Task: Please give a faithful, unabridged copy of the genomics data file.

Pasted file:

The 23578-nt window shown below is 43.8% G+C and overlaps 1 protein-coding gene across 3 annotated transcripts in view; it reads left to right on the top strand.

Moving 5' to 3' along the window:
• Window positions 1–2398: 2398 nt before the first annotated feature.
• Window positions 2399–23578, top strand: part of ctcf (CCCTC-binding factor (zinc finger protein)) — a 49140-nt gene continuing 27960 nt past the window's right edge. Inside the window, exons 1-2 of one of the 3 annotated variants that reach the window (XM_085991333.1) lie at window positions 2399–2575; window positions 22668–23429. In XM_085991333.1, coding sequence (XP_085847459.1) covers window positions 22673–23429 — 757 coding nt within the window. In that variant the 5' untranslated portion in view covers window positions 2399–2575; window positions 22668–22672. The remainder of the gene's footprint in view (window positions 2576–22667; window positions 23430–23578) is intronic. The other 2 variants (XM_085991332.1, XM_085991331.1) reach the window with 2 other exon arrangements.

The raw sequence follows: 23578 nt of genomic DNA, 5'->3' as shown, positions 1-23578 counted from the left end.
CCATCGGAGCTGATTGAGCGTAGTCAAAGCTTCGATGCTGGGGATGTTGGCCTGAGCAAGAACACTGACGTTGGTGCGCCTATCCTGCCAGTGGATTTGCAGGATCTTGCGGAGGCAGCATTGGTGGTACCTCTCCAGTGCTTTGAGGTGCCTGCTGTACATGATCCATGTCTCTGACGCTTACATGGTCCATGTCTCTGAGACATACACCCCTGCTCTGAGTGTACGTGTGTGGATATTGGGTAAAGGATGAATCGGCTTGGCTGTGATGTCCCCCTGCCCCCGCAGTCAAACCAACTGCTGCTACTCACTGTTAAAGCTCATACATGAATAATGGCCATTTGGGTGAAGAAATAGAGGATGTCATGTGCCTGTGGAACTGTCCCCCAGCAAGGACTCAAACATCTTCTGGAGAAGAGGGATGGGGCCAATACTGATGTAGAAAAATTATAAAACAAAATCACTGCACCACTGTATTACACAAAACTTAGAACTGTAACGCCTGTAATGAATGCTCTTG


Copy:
The 23578-nt window shown below is 43.8% G+C and overlaps 1 protein-coding gene across 3 annotated transcripts in view; it reads left to right on the top strand.

Moving 5' to 3' along the window:
• Window positions 1–2398: 2398 nt before the first annotated feature.
• Window positions 2399–23578, top strand: part of ctcf (CCCTC-binding factor (zinc finger protein)) — a 49140-nt gene continuing 27960 nt past the window's right edge. Inside the window, exons 1-2 of one of the 3 annotated variants that reach the window (XM_085991333.1) lie at window positions 2399–2575; window positions 22668–23429. In XM_085991333.1, coding sequence (XP_085847459.1) covers window positions 22673–23429 — 757 coding nt within the window. In that variant the 5' untranslated portion in view covers window positions 2399–2575; window positions 22668–22672. The remainder of the gene's footprint in view (window positions 2576–22667; window positions 23430–23578) is intronic. The other 2 variants (XM_085991332.1, XM_085991331.1) reach the window with 2 other exon arrangements.

The raw sequence follows: 23578 nt of genomic DNA, 5'->3' as shown, positions 1-23578 counted from the left end.
CCATCGGAGCTGATTGAGCGTAGTCAAAGCTTCGATGCTGGGGATGTTGGCCTGAGCAAGAACACTGACGTTGGTGCGCCTATCCTGCCAGTGGATTTGCAGGATCTTGCGGAGGCAGCATTGGTGGTACCTCTCCAGTGCTTTGAGGTGCCTGCTGTACATGATCCATGTCTCTGACGCTTACATGGTCCATGTCTCTGAGACATACACCCCTGCTCTGAGTGTACGTGTGTGGATATTGGGTAAAGGATGAATCGGCTTGGCTGTGATGTCCCCCTGCCCCCGCAGTCAAACCAACTGCTGCTACTCACTGTTAAAGCTCATACATGAATAATGGCCATTTGGGTGAAGAAATAGAGGATGTCATGTGCCTGTGGAACTGTCCCCCAGCAAGGACTCAAACATCTTCTGGAGAAGAGGGATGGGGCCAATACTGATGTAGAAAAATTATAAAACAAAATCACTGCACCACTGTATTACACAAAACTTAGAACTGTAACGCCTGTAATGAATGCTCTTG